Wednesday, November 23, 2005

No! No! We're serious! 

So on Tuesday the Lawrence, KS, Journal-World runs an article describing a course titled �Special Topics in Religion: Intelligent Design, Creationism and other Religious Mythologies�. The professor for the course is Paul Mirecki, chairman of the religious studies department at the University of Kansas, and he says he's teaching the class because "the KU faculty has had enough."

The course also will cover the origins of creationism, why it�s an American phenomenon, and why Americans have allowed it to pervade politics and education,
Mirecki said. He said several KU faculty have volunteered to be guest lecturers.

�Creationism is mythology,� Mirecki said. �Intelligent design is mythology. It�s not science. They try to make it sound like science. It clearly is not.�

Now there's nothing wrong in my view of trying to teach a course that seeks to explain the popularity of intelligent design and creationism. And it's certainly topical in Kansas, where the state's Board of Education now requires that students be taught criticisms of the theory of evolution. But what's with the comment that "the KU faculty has had enough"? Should the inspiration of a course be to 'teach those yokels a lesson'? Some state politicians, unsurprisingly, don't like having stick poked in their eyes. And Mirecki is poking.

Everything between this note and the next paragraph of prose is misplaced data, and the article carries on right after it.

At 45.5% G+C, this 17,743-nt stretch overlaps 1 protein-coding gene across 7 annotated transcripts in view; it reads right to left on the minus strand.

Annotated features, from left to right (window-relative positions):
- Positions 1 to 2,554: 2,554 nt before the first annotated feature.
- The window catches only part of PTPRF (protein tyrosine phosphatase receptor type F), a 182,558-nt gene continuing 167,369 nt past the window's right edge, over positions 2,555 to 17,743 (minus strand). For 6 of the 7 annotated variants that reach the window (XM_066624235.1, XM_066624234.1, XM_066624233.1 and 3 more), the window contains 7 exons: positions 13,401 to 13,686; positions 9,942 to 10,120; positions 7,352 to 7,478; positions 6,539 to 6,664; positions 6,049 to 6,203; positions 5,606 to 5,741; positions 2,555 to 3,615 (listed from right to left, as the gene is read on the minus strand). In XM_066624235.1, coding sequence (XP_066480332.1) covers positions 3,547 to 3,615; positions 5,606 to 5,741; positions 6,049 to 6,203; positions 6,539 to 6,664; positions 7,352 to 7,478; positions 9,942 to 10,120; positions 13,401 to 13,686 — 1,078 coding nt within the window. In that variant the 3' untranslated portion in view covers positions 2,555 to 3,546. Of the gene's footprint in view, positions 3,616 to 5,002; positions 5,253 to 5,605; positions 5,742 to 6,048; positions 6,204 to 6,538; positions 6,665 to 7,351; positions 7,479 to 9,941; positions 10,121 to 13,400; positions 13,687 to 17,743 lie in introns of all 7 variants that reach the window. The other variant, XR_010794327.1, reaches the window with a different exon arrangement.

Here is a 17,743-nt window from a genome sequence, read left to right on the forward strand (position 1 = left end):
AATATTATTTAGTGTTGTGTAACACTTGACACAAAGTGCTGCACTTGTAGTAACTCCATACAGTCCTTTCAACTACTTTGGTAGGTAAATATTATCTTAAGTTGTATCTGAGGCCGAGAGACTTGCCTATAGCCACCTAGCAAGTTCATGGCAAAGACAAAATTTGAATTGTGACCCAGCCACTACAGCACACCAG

Mirecki said intelligent design proponents liked to view themselves as the victims, but that�s not the case.

�The educational system of Kansas is under attack,� Mirecki said. �All they are is oppressors. They�re not martyrs and victims ... I�m expecting insecure, threatened people to start being more and more vocal. They don�t want their beliefs to be analyzed rationally. That�s what this class is devised to do.�

So the pols are poking back.

But some conservatives, such as Sen. Kay O�Connor, R-Olathe, were unmoved.

�Why poke a stick in somebody�s eye if you don�t have to?� she said. �If you�re going to have an intelligent design course and call it mythology, I think in the very least it�s a slap in the face to every Judeo-Christian religion that�s out there.�

And John Altevogt, a conservative columnist and activist in Kansas City, said Tuesday that state officials should require the university to change the name of the Department of Religious Studies to the �Department of Religious Intolerance.�

�If we can�t do that,� Altevogt said, �maybe we settle for some cuts in spending.�

The provost of KU is backpedalling a bit and arguing that the word mythology is both misunderstood and unfortunate. Today's story is full of justifications of how this is a serious course with serious content and "objectivity", as if yesterday's quotes of Prof. Mirecki had not happened. It seems like Kansas should take a lesson from Wisconsin and think twice about how it comes across to legislators. But it would also do well to look into the responsibilities of faculties as contemplated by the 1940 Statement of Principles on Academic Freedom and Tenure.
College and university teachers are citizens, members of a learned profession, and officers of an educational institution. When they speak or write as citizens, they should be free from institutional censorship or discipline, but their special position in the community imposes special obligations. As scholars and educational officers, they should remember that the public may judge their profession and their institution by their utterances. Hence they should at all times be accurate, should exercise appropriate restraint, should show respect for the opinions of others, and should make every effort to indicate that they are not speaking for the institution.
Emphasis mine. I don't think Prof. Mirecki has read that last sentence. He certainly hasn't understood it. And it's not like he recently forgot...